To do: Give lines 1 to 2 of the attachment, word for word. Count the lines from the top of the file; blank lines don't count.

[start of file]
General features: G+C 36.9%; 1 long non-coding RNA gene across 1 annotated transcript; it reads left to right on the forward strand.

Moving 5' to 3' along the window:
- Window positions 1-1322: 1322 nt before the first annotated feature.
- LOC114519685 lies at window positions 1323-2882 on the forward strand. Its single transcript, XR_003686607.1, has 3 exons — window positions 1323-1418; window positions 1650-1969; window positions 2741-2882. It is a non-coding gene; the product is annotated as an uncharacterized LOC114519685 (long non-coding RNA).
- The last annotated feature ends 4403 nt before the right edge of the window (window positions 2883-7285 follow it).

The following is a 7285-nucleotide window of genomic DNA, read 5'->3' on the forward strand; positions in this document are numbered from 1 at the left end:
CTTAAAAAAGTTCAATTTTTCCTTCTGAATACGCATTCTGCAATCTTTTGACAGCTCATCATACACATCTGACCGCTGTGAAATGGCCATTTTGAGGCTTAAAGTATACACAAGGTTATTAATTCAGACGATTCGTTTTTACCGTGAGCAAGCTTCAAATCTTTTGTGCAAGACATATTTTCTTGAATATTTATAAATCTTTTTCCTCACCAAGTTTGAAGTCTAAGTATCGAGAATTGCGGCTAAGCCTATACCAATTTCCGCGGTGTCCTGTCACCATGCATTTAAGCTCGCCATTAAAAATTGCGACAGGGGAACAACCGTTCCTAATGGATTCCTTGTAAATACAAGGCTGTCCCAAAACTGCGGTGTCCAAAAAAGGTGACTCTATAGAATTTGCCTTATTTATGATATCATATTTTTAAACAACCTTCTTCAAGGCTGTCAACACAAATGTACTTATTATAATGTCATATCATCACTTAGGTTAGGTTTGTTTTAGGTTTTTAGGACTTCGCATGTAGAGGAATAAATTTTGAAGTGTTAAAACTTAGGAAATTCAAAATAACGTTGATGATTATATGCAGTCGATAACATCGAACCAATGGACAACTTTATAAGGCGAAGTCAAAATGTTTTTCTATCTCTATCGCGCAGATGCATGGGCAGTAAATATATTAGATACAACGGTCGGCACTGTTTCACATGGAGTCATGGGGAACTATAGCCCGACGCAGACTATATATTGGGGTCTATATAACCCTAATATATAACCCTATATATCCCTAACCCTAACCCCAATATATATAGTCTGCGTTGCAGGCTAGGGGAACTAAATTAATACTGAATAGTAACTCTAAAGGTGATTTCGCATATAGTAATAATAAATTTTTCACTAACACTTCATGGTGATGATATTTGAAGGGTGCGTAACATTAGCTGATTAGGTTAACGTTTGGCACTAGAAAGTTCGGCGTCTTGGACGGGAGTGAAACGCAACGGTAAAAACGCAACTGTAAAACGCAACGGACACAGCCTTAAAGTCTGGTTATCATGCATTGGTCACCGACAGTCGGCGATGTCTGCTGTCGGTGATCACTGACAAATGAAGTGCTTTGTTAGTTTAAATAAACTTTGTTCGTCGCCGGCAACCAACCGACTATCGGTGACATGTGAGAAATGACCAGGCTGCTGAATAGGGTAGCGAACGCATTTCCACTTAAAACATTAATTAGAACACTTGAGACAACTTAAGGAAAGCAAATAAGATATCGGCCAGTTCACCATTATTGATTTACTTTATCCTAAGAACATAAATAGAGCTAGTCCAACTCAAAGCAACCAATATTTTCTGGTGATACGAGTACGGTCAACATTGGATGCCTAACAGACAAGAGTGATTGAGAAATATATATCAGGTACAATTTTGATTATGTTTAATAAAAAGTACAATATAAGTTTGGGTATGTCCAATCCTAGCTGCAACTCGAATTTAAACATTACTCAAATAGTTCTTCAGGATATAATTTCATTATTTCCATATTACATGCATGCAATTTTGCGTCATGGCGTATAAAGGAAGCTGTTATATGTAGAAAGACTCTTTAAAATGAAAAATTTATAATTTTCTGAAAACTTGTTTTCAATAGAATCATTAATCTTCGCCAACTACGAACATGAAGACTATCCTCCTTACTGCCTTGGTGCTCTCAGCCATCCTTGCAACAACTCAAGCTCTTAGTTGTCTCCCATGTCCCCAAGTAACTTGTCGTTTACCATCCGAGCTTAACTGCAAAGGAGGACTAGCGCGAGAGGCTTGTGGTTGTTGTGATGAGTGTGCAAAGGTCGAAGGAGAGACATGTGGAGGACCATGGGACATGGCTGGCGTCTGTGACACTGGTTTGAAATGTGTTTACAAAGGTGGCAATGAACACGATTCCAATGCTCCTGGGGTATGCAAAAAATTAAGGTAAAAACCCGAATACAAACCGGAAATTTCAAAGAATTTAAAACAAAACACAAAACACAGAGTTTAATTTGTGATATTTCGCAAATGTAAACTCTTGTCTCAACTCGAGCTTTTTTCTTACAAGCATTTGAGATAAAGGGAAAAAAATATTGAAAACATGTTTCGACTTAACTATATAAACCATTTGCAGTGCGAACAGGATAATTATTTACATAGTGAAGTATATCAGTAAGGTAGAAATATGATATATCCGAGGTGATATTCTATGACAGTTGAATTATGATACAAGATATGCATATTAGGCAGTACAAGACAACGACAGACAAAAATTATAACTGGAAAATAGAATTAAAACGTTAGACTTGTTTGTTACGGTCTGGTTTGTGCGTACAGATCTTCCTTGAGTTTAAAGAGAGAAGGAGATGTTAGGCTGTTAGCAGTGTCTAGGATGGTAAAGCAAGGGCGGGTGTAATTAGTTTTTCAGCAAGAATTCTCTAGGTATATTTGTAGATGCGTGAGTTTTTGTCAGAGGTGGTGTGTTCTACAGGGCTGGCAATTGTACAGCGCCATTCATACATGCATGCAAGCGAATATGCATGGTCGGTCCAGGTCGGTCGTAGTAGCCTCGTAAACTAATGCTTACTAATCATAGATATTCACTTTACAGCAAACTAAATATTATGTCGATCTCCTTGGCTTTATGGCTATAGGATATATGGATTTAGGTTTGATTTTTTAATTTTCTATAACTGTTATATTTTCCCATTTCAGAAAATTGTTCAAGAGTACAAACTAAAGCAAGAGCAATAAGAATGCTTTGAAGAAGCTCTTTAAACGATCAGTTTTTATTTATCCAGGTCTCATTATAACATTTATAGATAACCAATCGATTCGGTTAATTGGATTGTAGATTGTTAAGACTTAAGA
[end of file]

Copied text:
General features: G+C 36.9%; 1 long non-coding RNA gene across 1 annotated transcript; it reads left to right on the forward strand.

Moving 5' to 3' along the window: